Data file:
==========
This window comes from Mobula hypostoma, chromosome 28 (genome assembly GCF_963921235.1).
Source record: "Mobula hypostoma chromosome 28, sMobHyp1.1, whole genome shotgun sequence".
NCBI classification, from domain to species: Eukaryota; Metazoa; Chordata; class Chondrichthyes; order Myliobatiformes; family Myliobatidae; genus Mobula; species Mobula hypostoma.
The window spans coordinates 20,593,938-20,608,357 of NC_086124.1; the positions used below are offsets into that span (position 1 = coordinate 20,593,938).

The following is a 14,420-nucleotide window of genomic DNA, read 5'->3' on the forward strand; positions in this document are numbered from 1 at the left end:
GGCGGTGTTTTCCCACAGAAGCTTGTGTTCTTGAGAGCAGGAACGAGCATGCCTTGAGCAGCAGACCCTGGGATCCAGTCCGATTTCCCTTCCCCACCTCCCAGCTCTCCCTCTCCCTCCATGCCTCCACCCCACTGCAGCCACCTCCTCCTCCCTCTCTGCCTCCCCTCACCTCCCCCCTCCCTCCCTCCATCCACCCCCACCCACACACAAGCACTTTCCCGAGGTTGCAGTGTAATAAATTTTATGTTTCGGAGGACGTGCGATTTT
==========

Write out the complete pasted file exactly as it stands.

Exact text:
This window comes from Mobula hypostoma, chromosome 28 (genome assembly GCF_963921235.1).
Source record: "Mobula hypostoma chromosome 28, sMobHyp1.1, whole genome shotgun sequence".
NCBI classification, from domain to species: Eukaryota; Metazoa; Chordata; class Chondrichthyes; order Myliobatiformes; family Myliobatidae; genus Mobula; species Mobula hypostoma.
The window spans coordinates 20,593,938-20,608,357 of NC_086124.1; the positions used below are offsets into that span (position 1 = coordinate 20,593,938).

The following is a 14,420-nucleotide window of genomic DNA, read 5'->3' on the forward strand; positions in this document are numbered from 1 at the left end:
GGCGGTGTTTTCCCACAGAAGCTTGTGTTCTTGAGAGCAGGAACGAGCATGCCTTGAGCAGCAGACCCTGGGATCCAGTCCGATTTCCCTTCCCCACCTCCCAGCTCTCCCTCTCCCTCCATGCCTCCACCCCACTGCAGCCACCTCCTCCTCCCTCTCTGCCTCCCCTCACCTCCCCCCTCCCTCCCTCCATCCACCCCCACCCACACACAAGCACTTTCCCGAGGTTGCAGTGTAATAAATTTTATGTTTCGGAGGACGTGCGATTTT